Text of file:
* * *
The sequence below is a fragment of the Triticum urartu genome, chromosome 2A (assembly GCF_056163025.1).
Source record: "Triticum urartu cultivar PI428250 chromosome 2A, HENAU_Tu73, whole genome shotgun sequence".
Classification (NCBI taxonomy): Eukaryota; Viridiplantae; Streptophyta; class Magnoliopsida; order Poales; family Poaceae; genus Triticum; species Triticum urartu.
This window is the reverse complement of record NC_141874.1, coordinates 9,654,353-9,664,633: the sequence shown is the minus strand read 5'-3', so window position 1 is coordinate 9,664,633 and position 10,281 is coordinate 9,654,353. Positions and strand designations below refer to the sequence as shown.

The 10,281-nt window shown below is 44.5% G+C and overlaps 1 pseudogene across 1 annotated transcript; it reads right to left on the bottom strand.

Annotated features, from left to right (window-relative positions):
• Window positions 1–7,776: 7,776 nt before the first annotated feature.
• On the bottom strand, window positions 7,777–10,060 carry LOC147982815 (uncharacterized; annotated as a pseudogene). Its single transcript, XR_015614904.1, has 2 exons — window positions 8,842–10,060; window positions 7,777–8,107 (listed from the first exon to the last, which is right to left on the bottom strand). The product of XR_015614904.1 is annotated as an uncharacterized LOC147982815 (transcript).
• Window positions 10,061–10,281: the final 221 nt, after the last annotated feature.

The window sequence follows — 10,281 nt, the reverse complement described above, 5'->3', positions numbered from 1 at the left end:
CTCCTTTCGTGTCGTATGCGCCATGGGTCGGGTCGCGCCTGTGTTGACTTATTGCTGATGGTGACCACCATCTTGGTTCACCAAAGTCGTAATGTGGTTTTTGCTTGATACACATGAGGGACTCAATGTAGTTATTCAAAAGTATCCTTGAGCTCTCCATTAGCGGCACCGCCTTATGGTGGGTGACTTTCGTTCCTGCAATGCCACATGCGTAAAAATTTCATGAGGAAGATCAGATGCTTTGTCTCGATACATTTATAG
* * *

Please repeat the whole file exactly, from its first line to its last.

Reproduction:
The sequence below is a fragment of the Triticum urartu genome, chromosome 2A (assembly GCF_056163025.1).
Source record: "Triticum urartu cultivar PI428250 chromosome 2A, HENAU_Tu73, whole genome shotgun sequence".
Classification (NCBI taxonomy): Eukaryota; Viridiplantae; Streptophyta; class Magnoliopsida; order Poales; family Poaceae; genus Triticum; species Triticum urartu.
This window is the reverse complement of record NC_141874.1, coordinates 9,654,353-9,664,633: the sequence shown is the minus strand read 5'-3', so window position 1 is coordinate 9,664,633 and position 10,281 is coordinate 9,654,353. Positions and strand designations below refer to the sequence as shown.

The 10,281-nt window shown below is 44.5% G+C and overlaps 1 pseudogene across 1 annotated transcript; it reads right to left on the bottom strand.

Annotated features, from left to right (window-relative positions):
• Window positions 1–7,776: 7,776 nt before the first annotated feature.
• On the bottom strand, window positions 7,777–10,060 carry LOC147982815 (uncharacterized; annotated as a pseudogene). Its single transcript, XR_015614904.1, has 2 exons — window positions 8,842–10,060; window positions 7,777–8,107 (listed from the first exon to the last, which is right to left on the bottom strand). The product of XR_015614904.1 is annotated as an uncharacterized LOC147982815 (transcript).
• Window positions 10,061–10,281: the final 221 nt, after the last annotated feature.

The window sequence follows — 10,281 nt, the reverse complement described above, 5'->3', positions numbered from 1 at the left end:
CTCCTTTCGTGTCGTATGCGCCATGGGTCGGGTCGCGCCTGTGTTGACTTATTGCTGATGGTGACCACCATCTTGGTTCACCAAAGTCGTAATGTGGTTTTTGCTTGATACACATGAGGGACTCAATGTAGTTATTCAAAAGTATCCTTGAGCTCTCCATTAGCGGCACCGCCTTATGGTGGGTGACTTTCGTTCCTGCAATGCCACATGCGTAAAAATTTCATGAGGAAGATCAGATGCTTTGTCTCGATACATTTATAG